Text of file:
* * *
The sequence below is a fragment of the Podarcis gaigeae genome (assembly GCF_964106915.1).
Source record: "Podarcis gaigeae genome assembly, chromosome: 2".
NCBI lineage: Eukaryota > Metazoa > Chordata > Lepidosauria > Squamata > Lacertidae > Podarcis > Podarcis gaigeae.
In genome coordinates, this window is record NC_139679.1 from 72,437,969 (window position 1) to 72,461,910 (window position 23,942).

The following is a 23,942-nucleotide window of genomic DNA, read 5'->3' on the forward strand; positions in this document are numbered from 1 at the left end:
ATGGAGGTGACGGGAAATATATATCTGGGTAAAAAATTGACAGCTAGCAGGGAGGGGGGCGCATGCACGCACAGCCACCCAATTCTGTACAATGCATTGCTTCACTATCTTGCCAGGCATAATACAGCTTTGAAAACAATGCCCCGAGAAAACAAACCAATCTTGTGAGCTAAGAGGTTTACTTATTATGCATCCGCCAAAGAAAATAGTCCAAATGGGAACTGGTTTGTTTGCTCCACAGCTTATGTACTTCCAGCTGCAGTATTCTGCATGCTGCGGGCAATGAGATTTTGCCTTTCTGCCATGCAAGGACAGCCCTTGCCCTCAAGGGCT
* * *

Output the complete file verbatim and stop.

The sequence below is a fragment of the Podarcis gaigeae genome (assembly GCF_964106915.1).
Source record: "Podarcis gaigeae genome assembly, chromosome: 2".
NCBI lineage: Eukaryota > Metazoa > Chordata > Lepidosauria > Squamata > Lacertidae > Podarcis > Podarcis gaigeae.
In genome coordinates, this window is record NC_139679.1 from 72,437,969 (window position 1) to 72,461,910 (window position 23,942).

The following is a 23,942-nucleotide window of genomic DNA, read 5'->3' on the forward strand; positions in this document are numbered from 1 at the left end:
ATGGAGGTGACGGGAAATATATATCTGGGTAAAAAATTGACAGCTAGCAGGGAGGGGGGCGCATGCACGCACAGCCACCCAATTCTGTACAATGCATTGCTTCACTATCTTGCCAGGCATAATACAGCTTTGAAAACAATGCCCCGAGAAAACAAACCAATCTTGTGAGCTAAGAGGTTTACTTATTATGCATCCGCCAAAGAAAATAGTCCAAATGGGAACTGGTTTGTTTGCTCCACAGCTTATGTACTTCCAGCTGCAGTATTCTGCATGCTGCGGGCAATGAGATTTTGCCTTTCTGCCATGCAAGGACAGCCCTTGCCCTCAAGGGCT